Today’s economic calendar was apart from slightly better-than-expected jobless claims basically empty, giving the opportunity for the post-minutes market reaction to unfold “in peace”. The prospect of a less generous monetary policy stance obviously dents equity sentiment in the first place. Concerns about the virus spreading and economies of China and the likes slowing only reinforces the selloff in stocks as well as in other risky assets. European equities slipped more than 2% at some point but are now off intraday lows. The EuroStoxx50 nevertheless tumbles below first support of 4164. Wall Street opens with losses of half a percent. Things on commodity markets look pretty ugly too. Brent oil tanks 2-3% to the mid $66 area while copper and iron crater 2.5% and 5% respectively. The latter is also haunted by China’s pursuit to curb carbon emissions where steel production takes centre stage. On core bond/UST markets, the risk-off context still outweighs the idea of the Fed tapering bond purchases probably from Q4 onwards. US yields decline 1bp (5y) to 1.7 bps (30y). The yield dynamics make sense though, with real yields (10y) advancing 1.7 bps and inflation expectations easing some 2.5 bps. German yields fell in a kneejerk move in early European trading but recovered as the session evolved. Losses are limited both in size and across the curve. The US dollar held an overall advantage during Asian dealings, even against other safe haven currencies including the Japanese yen and Swiss Franc. That changed a bit later. USD/JPY for example retreated from an intraday high at 110.20 to 109.76 currently (virtually unchanged vs yesterday’s close). Even EUR/USD won’t go down without a fight. The currency pair slipped below the 1.17 support to a daily low of 1.1666 before recouping most of the losses. The jury is still out on whether to call the break lower “sustained”. Commodity currencies for obvious reasons are under heavy selling pressure today. CAD, AUD, NZD and NOK all lose a little less than 1% against the USD. CE currencies with the exception of the zloty are remarkably resilient. EUR/CZK and EUR/HUF trade marginally higher at 25.5 and 351 respectively. EUR/PLN jumps from 4.55 to 4.58 as local political turmoil weighs on the Polish currency. Finishing with sterling, EUR/GBP extends gains to 0.855 currently. A minor technical acceleration kicked in after clearing intermediate resistance around 0.853.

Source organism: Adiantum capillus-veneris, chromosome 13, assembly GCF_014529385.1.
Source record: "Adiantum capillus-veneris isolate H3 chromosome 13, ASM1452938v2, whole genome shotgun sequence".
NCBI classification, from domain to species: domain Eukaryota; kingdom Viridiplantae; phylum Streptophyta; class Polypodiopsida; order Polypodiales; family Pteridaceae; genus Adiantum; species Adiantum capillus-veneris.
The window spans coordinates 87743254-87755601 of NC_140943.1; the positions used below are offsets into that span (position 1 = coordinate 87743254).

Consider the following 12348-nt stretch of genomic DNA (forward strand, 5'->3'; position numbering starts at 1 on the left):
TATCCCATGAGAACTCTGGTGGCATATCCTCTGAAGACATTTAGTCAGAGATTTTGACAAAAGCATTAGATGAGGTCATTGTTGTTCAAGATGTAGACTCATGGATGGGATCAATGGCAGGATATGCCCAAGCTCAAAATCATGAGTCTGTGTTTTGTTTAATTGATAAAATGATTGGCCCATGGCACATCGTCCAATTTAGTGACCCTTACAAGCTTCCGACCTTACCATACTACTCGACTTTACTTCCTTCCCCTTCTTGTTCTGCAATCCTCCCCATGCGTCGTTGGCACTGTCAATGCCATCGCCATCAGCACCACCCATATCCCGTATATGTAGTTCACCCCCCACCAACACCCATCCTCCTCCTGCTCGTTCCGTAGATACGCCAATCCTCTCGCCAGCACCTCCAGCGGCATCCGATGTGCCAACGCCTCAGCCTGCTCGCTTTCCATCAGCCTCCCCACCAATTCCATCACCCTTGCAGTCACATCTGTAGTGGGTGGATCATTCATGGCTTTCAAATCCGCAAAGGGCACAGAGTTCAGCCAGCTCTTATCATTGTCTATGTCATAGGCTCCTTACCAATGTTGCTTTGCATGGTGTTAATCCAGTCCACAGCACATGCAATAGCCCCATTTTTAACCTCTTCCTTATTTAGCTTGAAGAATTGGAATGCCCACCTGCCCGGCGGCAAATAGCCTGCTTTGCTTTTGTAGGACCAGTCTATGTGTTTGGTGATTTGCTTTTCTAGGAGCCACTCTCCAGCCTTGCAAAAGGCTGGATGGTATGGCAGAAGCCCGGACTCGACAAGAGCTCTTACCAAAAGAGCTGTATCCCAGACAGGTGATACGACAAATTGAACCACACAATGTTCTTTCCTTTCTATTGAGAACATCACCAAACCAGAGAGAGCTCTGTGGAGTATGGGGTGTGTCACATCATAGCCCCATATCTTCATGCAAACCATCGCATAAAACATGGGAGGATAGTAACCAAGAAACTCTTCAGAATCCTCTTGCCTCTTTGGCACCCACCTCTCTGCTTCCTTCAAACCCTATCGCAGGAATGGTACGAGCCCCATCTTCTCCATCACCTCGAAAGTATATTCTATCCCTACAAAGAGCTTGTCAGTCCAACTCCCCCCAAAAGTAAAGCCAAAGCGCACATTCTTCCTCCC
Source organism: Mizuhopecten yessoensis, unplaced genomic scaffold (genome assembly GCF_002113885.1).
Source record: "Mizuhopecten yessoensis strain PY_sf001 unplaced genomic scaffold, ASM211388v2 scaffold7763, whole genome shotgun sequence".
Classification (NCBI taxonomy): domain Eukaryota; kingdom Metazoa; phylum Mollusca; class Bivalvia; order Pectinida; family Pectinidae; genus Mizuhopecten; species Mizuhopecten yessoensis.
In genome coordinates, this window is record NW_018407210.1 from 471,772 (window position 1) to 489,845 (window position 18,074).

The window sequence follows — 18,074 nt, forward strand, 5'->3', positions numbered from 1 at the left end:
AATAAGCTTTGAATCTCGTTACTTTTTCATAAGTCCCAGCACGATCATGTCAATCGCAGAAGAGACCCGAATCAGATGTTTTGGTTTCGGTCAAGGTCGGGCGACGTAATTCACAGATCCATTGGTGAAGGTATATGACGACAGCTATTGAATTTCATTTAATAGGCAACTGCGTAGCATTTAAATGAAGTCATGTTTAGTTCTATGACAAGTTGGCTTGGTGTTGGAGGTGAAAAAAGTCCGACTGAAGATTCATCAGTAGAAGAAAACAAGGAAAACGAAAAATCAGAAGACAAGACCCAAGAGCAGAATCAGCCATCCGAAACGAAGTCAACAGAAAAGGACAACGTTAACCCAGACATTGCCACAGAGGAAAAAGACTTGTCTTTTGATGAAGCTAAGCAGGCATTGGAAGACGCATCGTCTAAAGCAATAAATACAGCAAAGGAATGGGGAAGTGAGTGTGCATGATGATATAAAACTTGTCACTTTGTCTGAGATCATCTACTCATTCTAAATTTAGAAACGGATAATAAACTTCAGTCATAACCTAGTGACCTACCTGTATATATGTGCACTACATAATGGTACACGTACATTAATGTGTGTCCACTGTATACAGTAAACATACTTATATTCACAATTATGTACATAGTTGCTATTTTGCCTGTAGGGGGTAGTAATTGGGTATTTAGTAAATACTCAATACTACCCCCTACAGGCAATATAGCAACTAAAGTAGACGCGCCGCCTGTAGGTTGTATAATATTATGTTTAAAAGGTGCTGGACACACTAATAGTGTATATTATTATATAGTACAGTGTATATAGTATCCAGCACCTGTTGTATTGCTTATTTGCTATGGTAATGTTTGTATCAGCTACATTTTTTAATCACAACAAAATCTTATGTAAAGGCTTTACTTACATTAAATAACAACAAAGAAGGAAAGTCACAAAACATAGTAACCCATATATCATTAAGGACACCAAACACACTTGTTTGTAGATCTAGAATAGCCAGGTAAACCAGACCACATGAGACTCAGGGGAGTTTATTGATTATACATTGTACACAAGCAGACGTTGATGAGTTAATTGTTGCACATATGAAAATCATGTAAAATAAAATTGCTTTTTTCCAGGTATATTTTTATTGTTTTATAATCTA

The Norwegian central bank kept its policy rate unchanged at 0%. Governor Olsen confirmed that given the current assessment of the outlook and the balance of risks, the policy rate will most likely be raised in September. It would be the start of a tightening cycle followed by quarterly hikes in 2021 (based on June monetary policy report). Today’s intermediate meeting served to check whether projections towards the start of the normalization cycle were still on point and they are. Keeping this week’s RBNZ experience in mind, the Norges Bank (NB) did add a Covid(-variant) disclaimer. However, contrary to New Zealand, Norway has a high vaccination rate which reduces the need for restrictions. The Norwegian krone didn’t respond to the expected outcome of the policy meeting though did weaken significantly today because of sliding oil prices and risk aversion. EUR/NOK trades north of 10.50 at the highest level since mid-July.
In further evidence of US labour market strength, weekly jobless claims last week unexpectedly fell from 377k to 348k, the lowest level since March last year. Continuing claims declined from an upwardly revised 2899k to 2820k, also a cycle low. August Philly Fed Business Outlook disappointed by sliding from 21.9 to 19.4. The setback is smaller than for example the Empire Manufacturing survey, but the Philly Fed gauge didn’t stand at multiyear highs. Details showed especially difficulties in shipments. New orders, employment and the workweek all increased. Prices paid and received are back on the rise after a July deceleration. The forward looking assessment was bleaker with worries over Covid and price pressure weighing down sentiment.